Peaches for Monsieur le Curé is the third instalment of Joanne Harris’ bestselling Chocolat series. If you haven’t read the books (which you should), you may have seen the lush film based on the first novel in which the themes of expressing one’s individuality and appreciating the good things in life are woven around a story of two misfits who challenge the staid local ways of a small French village. In the film, Juliette Binoche – as the dignified and mysterious Vianne Rocher – and Johnny Depp – as the ‘river rat’ Roux (as tasty as the indulgent chocolates themselves) are perfectly cast and I must admit I had them in mind as I read Peaches.
In this latest tale, Vianne and Roux, along with children Anouk and Rosette, have made a home on a river boat in Paris. Vianne operates a makeshift chocolate shop from the boat and the family has adapted to the city into which the wind has propelled them for the time being. On a particularly stifling day in early summer, Vianne wills a cool breeze to refresh the sweltering river dwellers, and a letter arrives, almost as if blown into her hands, from an old friend in the village of Lansquenet. It is a letter from ‘beyond the grave’, penned by an old lady in her dying days, summoning Vianne back to the village to sort out a little unfinished business. Leaving Roux in Paris, Vianne and her daughters make their way back to Lansquenet, a place with bittersweet memories, eight years after the events of Chocolat.
Arriving in town, Vianne feels that little has changed; however, as she begins to interact once more with the locals, she discovers that Lansquenet is on the brink of ‘war’. The riverside, once home to Roux and his river rats, has been colonised by a community of Maghrébins (North African migrants) whose daily call to prayer rings out from the mosque as a reminder to the largely conservative, Catholic residents that the winds of change are blowing. Most potently for Vianne, her old enemy Father Reynaud (le Curé) who once disapproved so vehemently of her opening her chocolaterie near his church, is a broken man. He has been displaced as the centre of the community by a flashy new priest (who uses PowerPoint in sermons – the horror!) and is accused of setting fire to a Muslim school. From these curious starting points, Harris investigates those timeless concepts of pride and prejudice using Lansquenet as a microcosm of France, or any Western nation , which faces issues of immigration, nationalism and cross-cultural (mis)understanding. The characters on both sides of the divide are multifaceted and defiant of stereotypes, and, while this particular set of stories is wrapped up neatly by the book’s conclusion, the complexity of the issues evoked in any discussion of religion and culture is acknowledged.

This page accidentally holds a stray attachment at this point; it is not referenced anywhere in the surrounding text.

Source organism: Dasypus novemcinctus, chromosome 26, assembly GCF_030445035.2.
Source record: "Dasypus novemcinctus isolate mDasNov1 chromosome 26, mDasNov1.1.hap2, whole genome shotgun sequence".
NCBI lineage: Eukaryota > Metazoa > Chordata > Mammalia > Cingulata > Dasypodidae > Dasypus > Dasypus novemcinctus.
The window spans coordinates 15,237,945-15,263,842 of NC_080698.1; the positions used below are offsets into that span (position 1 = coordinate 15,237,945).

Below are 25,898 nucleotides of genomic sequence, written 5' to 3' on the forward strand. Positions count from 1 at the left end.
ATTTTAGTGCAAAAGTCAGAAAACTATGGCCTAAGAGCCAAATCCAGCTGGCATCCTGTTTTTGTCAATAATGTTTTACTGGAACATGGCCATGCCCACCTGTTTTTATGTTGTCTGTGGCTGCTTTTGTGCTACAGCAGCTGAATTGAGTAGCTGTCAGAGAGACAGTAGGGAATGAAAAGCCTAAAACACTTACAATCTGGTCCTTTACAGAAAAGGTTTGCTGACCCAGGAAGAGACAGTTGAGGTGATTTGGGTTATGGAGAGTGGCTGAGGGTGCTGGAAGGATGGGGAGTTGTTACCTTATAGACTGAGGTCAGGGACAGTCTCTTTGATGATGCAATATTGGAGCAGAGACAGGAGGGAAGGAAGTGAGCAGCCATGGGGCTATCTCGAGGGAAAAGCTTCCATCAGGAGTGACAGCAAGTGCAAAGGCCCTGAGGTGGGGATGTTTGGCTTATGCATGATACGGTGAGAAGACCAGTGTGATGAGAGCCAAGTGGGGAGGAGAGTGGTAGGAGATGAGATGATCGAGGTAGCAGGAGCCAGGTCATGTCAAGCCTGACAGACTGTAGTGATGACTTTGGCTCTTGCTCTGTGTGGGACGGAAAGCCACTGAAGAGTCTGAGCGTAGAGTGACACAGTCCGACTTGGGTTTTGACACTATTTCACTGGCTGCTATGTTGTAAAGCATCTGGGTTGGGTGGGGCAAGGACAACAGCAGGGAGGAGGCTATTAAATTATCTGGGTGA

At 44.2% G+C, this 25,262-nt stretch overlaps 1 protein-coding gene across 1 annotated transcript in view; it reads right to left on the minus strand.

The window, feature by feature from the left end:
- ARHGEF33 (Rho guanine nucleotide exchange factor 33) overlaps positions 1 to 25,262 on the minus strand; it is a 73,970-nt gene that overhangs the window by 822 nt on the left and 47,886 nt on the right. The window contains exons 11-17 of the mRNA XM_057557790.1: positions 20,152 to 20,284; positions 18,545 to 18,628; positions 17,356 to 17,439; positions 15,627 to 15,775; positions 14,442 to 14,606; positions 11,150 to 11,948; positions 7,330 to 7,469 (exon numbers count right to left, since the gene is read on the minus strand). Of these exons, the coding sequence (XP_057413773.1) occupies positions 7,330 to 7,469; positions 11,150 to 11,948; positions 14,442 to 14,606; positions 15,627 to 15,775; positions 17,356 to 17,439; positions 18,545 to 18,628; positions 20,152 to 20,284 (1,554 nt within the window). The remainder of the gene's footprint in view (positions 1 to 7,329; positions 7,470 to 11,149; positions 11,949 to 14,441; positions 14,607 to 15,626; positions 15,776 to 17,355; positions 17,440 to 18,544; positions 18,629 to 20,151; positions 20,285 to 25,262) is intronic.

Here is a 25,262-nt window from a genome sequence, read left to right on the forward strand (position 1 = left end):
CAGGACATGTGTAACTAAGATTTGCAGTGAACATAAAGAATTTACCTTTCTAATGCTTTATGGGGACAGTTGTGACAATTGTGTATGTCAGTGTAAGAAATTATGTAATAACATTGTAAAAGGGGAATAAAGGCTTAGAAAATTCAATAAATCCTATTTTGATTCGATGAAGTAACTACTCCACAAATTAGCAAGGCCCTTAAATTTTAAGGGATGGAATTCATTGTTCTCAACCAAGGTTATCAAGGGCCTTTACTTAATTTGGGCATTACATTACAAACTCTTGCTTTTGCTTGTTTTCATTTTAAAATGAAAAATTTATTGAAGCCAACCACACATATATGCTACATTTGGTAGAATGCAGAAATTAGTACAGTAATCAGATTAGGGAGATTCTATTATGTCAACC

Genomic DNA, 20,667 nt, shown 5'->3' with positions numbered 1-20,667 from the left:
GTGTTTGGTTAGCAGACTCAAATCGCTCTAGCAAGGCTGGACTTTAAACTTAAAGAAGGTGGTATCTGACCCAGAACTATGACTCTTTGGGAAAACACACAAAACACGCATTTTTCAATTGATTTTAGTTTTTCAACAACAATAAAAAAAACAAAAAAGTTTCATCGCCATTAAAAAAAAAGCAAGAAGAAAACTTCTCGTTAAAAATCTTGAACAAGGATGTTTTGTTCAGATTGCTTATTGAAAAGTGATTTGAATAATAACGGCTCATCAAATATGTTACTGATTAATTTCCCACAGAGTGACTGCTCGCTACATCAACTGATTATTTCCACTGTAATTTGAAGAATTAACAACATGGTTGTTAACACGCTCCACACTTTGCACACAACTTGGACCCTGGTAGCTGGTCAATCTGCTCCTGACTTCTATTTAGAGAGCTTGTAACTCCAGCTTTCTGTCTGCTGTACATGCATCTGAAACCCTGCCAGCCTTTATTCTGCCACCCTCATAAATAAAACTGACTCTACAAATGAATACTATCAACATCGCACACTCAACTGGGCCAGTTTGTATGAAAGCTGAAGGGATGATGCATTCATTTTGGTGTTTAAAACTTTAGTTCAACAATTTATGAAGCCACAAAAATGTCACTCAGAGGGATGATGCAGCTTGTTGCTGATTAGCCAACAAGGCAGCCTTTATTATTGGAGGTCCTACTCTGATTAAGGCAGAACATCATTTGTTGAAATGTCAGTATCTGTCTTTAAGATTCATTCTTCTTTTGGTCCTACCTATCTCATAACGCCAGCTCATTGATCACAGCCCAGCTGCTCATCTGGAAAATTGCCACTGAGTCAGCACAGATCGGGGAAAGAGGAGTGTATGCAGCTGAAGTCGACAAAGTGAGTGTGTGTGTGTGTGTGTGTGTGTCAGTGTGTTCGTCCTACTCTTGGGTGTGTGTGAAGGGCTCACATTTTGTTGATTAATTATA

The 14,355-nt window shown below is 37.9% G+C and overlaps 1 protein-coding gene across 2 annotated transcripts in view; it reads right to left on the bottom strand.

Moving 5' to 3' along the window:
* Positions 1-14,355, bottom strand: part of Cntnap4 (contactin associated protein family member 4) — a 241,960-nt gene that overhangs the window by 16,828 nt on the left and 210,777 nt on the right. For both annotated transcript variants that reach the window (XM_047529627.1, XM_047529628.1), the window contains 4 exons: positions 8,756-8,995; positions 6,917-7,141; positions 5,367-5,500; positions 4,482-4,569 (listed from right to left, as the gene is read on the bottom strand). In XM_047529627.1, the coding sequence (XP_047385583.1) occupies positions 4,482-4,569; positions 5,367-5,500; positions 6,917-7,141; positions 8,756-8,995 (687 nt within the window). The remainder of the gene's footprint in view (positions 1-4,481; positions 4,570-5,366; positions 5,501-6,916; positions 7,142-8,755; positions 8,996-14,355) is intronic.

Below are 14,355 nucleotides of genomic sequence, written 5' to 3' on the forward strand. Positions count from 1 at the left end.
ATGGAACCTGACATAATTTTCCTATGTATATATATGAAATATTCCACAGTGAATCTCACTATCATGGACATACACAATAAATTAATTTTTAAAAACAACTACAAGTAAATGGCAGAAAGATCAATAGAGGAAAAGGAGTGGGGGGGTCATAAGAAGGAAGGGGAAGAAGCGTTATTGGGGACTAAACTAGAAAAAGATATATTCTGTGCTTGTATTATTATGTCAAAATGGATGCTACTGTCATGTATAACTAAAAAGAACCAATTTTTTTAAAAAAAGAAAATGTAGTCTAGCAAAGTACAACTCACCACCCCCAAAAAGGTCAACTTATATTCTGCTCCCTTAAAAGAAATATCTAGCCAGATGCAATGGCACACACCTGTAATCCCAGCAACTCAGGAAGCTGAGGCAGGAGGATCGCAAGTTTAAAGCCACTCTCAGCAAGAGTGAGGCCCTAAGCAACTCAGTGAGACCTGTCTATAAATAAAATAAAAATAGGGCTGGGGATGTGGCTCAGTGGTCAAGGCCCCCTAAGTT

Vianne Rocher is the sort of woman I can only aspire to be. Worldy and wise, she never judges a book by its cover; she refuses to let the gossipy whispers of the villagers, nor the whispers in the air (what one of the Maghrébine elders Omi calls, in a delightful bit of onomatopoeia, the waswaas or worry-whispers) taint her opinion of a person until she has made an effort to understand where they are coming from. She is angelic in her capacity for forgiveness and believing that no one is ‘evil’, simply misguided or a victim of tragic circumstance. In this way, Vianne is a role model to all of us who hold prejudices built on nothing but the undertones of a headline or the half-truths of an emotive rumour. And yet Vianne is not flawless; while her gifts of reading auras, Tarot cards and listening to the wind make her extremely intuitive about other people, she is not so enlightened about her own emotional journey. Harris ensures Vianne, despite her clairvoyance, gets as many surprises as the reader as this complicated narrative unfolds.
Peaches for Monsieur le Curé closes several of the doors left open in the previous two novels, but I doubt it is the last we’ll see of these characters. Anouk and Rosette, for example, with their enigmatic imaginary (or perhaps conjured) sidekicks Pantouffle and Bam, have their own stories to tell. Lansquenet seems to make a wonderful canvas on which Harris can paint many more masterpieces.
Want a sneak preview? Click here to listen to Joanne Harris read an excerpt from the book or view the official YouTube trailer.
Peaches for Monsieur le Curé is published by Random House and I thank them kindly for my copy.